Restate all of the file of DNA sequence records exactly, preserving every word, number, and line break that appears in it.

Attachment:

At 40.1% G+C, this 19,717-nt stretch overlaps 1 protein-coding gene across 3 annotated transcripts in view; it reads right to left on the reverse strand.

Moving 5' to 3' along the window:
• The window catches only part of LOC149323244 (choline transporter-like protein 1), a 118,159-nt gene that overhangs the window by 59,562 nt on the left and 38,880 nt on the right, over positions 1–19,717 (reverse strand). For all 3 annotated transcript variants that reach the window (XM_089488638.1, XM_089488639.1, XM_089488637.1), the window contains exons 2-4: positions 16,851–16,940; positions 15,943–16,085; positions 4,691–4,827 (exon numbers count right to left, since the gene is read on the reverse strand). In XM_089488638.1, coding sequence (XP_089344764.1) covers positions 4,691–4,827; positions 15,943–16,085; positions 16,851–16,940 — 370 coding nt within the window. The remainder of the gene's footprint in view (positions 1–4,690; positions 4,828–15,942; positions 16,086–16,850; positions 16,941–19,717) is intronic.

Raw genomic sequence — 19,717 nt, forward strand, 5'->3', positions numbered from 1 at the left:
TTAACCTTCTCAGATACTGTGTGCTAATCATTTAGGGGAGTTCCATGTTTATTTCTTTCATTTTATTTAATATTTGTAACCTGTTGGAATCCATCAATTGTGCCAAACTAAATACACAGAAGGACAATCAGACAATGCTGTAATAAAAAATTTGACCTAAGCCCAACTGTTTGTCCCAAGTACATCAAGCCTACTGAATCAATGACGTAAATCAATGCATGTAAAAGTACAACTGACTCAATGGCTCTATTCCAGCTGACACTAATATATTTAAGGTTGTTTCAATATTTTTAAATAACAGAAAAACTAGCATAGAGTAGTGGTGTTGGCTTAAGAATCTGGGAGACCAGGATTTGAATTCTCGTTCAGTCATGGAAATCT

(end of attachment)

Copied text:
At 40.1% G+C, this 19,717-nt stretch overlaps 1 protein-coding gene across 3 annotated transcripts in view; it reads right to left on the reverse strand.

Moving 5' to 3' along the window:
• The window catches only part of LOC149323244 (choline transporter-like protein 1), a 118,159-nt gene that overhangs the window by 59,562 nt on the left and 38,880 nt on the right, over positions 1–19,717 (reverse strand). For all 3 annotated transcript variants that reach the window (XM_089488638.1, XM_089488639.1, XM_089488637.1), the window contains exons 2-4: positions 16,851–16,940; positions 15,943–16,085; positions 4,691–4,827 (exon numbers count right to left, since the gene is read on the reverse strand). In XM_089488638.1, coding sequence (XP_089344764.1) covers positions 4,691–4,827; positions 15,943–16,085; positions 16,851–16,940 — 370 coding nt within the window. The remainder of the gene's footprint in view (positions 1–4,690; positions 4,828–15,942; positions 16,086–16,850; positions 16,941–19,717) is intronic.

Raw genomic sequence — 19,717 nt, forward strand, 5'->3', positions numbered from 1 at the left:
TTAACCTTCTCAGATACTGTGTGCTAATCATTTAGGGGAGTTCCATGTTTATTTCTTTCATTTTATTTAATATTTGTAACCTGTTGGAATCCATCAATTGTGCCAAACTAAATACACAGAAGGACAATCAGACAATGCTGTAATAAAAAATTTGACCTAAGCCCAACTGTTTGTCCCAAGTACATCAAGCCTACTGAATCAATGACGTAAATCAATGCATGTAAAAGTACAACTGACTCAATGGCTCTATTCCAGCTGACACTAATATATTTAAGGTTGTTTCAATATTTTTAAATAACAGAAAAACTAGCATAGAGTAGTGGTGTTGGCTTAAGAATCTGGGAGACCAGGATTTGAATTCTCGTTCAGTCATGGAAATCT